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the creativity gap

Helping students direct their own learning can open the doors to greater engagement, rather than chasing after marks, say some educators.Dmitriy Shironosov/Getty Images/iStockphoto

Imagine, for a moment, that you're a student. You've been plucked out of your classroom and dropped into a new classroom, in an unknown country. Are you able to tell, from the way you are being taught, whether you're in a democratic or totalitarian state?

When community activist Julia Dalman heard Joel Westheimer, research chair in sociology of education at the University of Ottawa, describe this thought experiment during a keynote address, a lightbulb went off. Canadians often gripe about the perceived political apathy of youth. But Ms. Dalman suspected that students weren't to blame; how could they become politically engaged while spending their days in schools more likely to resemble a dictatorship than a democracy?

Ms. Dalman articulated her views on a panel organized by the Alberta Teachers' Association. Sure, students are taught facts about democracy in an effort to prepare them to be citizens, she argued. But this instruction occurs in an institution that isn't remotely democratic itself. Students are required to listen quietly to authority figures, stay in their seat until the bell rings, and complete their homework on time. "What kind of citizens are we creating if we are not modelling our schools after democracies, not allowing any student ownership over the way they learn?" Ms. Dalman explained in an interview.

Ms. Dalman's comments piqued the interest of Jean Stiles, principal of Jasper Place High School in Edmonton. After the panel, she approached Ms. Dalman and offered her a job on the spot, implementing programs that would democratize Jasper Place. What Ms. Dalman and Ms. Stiles didn't yet realize was how giving students more control over their school would encourage their creativity.

Ms. Dalman's first task was to launch Global Cafe, a student-run café on school grounds, in an effort to create a space at school that students truly owned. "Students control the profits from the café," she said. "They can put the money towards different projects proposed by students and teachers. It gives them a voice in the direction of the school."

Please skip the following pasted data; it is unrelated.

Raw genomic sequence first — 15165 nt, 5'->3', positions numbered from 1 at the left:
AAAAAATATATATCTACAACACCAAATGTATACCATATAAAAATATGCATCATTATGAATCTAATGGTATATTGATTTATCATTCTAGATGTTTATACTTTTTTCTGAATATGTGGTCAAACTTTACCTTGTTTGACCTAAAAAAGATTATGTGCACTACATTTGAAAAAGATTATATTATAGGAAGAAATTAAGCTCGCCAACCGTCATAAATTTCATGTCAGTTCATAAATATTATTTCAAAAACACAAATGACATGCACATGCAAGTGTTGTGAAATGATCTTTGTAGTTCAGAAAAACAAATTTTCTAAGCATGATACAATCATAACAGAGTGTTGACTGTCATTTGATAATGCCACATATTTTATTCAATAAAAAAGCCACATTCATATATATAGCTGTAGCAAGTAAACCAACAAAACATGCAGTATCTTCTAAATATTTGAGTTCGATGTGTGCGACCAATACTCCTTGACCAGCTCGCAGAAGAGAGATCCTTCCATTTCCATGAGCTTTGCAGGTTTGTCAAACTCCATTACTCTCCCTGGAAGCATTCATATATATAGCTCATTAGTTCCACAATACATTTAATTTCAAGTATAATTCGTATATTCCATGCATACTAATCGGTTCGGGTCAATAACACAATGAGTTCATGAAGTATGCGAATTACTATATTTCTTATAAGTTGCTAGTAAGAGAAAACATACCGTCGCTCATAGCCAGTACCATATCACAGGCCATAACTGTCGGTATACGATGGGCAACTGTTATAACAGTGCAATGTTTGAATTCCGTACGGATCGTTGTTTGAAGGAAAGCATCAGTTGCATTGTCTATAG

As soon as Ms. Dalman began soliciting ideas from students for how to run the café, she was overwhelmed by their creativity. "They don't see barriers. Their ideas are huge. They are so creative," she said. For example, the students decided to run the café on a zero waste model, an ambitious and challenging goal.

While Ms. Dalman acts as a guide for the Global Cafe, even the smallest details are up to the students. They were in charge of picking furniture. When the students asked which brand of coffee they should serve, they were told to research the politics and ethics of coffee and make up their own minds.

The key to unlocking this creativity was to empower the students to question. "We assume that kids are naturally creative and that they know how to question the status quo. And they are not," said Ms. Stiles. "By the time we get them in high school they are just looking for marks, and we taught them to be like that."

After beginning the Global Cafe project, which is still in its early stages, Ms. Stiles turned her attention to Jasper High's curriculum. Ms. Stiles knew that if she hoped to foster creativity in the classroom, she needed to find a way to break out of the strict confines of the traditional approach to evaluation. "The kids who earn the best marks aren't always the most creative. They often only know how to achieve in the study-test-grade system. Take them out of that and they're lost," she says. "So we asked: How do we make it safe enough to fail at something? Those are the conditions that we need to make to move the creativity agenda forward."

Ms. Stiles and her colleagues started to tackle curriculum with a pilot project that allowed students to direct their own learning. In place of a standard set of lessons, assignments and exams, students were shown their learning outcomes and asked to design community-based projects that would achieve them. The project was so successful that the school is launching a larger, interdisciplinary project called Insight Education in September.

Ms. Stiles and Ms. Dalman believe that making curriculum relevant to students' lives is key to encouraging creativity. If students understand why a lesson is related to a real world issue, they are more likely to engage in the material deeply enough to think critically about it. "I just walked in on a class that was building parachutes," Ms. Stiles recalled. "The students may never need to build a parachute in their life. But they know the point is to learn about drag and pull. Often, however, we get too caught up in teaching the parachute."

This project-based style of learning is growing in popularity as schools across Canada attempt to empower their students to be more engaged learners and citizens. In his paper No Student Left Thinking, Dr. Westheimer urges schools to move away from teaching the facts of "good citizenship" and instead kindle critical thought. Dr. Westheimer argues that schools should be producing "individuals who know how to critically assess multiple perspectives. They are able to examine social, political, and economic structures and explore strategies for change that address root causes of problems."

"To encourage creativity we need to move away from a student population that is being bred to be specialists," says Ms. Dalman. "We need to tell them the importance of learning a lot about a little. To be proud generalists. To be able to see how many different issues fit together, within their own minds."

Special to The Globe and Mail